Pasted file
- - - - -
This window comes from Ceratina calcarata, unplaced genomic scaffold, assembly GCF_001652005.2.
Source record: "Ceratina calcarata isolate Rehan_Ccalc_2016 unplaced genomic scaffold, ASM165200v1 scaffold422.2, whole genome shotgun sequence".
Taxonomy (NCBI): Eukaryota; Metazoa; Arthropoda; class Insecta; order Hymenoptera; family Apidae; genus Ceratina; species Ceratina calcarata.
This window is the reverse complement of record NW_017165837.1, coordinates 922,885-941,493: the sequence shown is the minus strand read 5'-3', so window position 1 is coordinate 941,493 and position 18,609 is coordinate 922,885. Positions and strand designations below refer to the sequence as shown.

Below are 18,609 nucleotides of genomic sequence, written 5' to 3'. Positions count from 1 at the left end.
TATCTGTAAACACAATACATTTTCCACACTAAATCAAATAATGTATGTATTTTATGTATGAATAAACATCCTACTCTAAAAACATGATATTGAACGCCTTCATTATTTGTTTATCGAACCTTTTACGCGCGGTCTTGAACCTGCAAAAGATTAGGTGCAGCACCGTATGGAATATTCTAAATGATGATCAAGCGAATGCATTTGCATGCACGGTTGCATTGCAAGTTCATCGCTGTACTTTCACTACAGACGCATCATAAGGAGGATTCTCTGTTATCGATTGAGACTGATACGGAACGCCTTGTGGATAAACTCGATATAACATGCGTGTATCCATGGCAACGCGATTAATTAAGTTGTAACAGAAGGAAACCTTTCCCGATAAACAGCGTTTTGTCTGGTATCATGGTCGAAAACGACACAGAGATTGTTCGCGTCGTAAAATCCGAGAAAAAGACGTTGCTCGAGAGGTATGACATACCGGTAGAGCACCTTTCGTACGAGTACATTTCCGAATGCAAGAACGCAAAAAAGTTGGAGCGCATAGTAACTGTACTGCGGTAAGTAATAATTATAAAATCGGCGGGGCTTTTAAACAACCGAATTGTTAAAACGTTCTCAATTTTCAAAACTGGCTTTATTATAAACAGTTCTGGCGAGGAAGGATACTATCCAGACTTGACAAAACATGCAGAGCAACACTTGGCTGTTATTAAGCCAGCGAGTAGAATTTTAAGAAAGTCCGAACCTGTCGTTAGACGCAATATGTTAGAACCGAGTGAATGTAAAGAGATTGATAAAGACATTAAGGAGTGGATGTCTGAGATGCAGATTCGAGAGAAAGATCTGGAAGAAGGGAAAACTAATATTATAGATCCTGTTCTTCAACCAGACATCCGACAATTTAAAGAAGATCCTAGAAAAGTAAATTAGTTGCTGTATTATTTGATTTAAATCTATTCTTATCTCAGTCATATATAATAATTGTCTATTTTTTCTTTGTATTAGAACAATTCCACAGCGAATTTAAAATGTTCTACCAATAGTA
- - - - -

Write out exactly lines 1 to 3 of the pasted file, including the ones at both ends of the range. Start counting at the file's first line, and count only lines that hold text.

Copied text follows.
This window comes from Ceratina calcarata, unplaced genomic scaffold, assembly GCF_001652005.2.
Source record: "Ceratina calcarata isolate Rehan_Ccalc_2016 unplaced genomic scaffold, ASM165200v1 scaffold422.2, whole genome shotgun sequence".
Taxonomy (NCBI): Eukaryota; Metazoa; Arthropoda; class Insecta; order Hymenoptera; family Apidae; genus Ceratina; species Ceratina calcarata.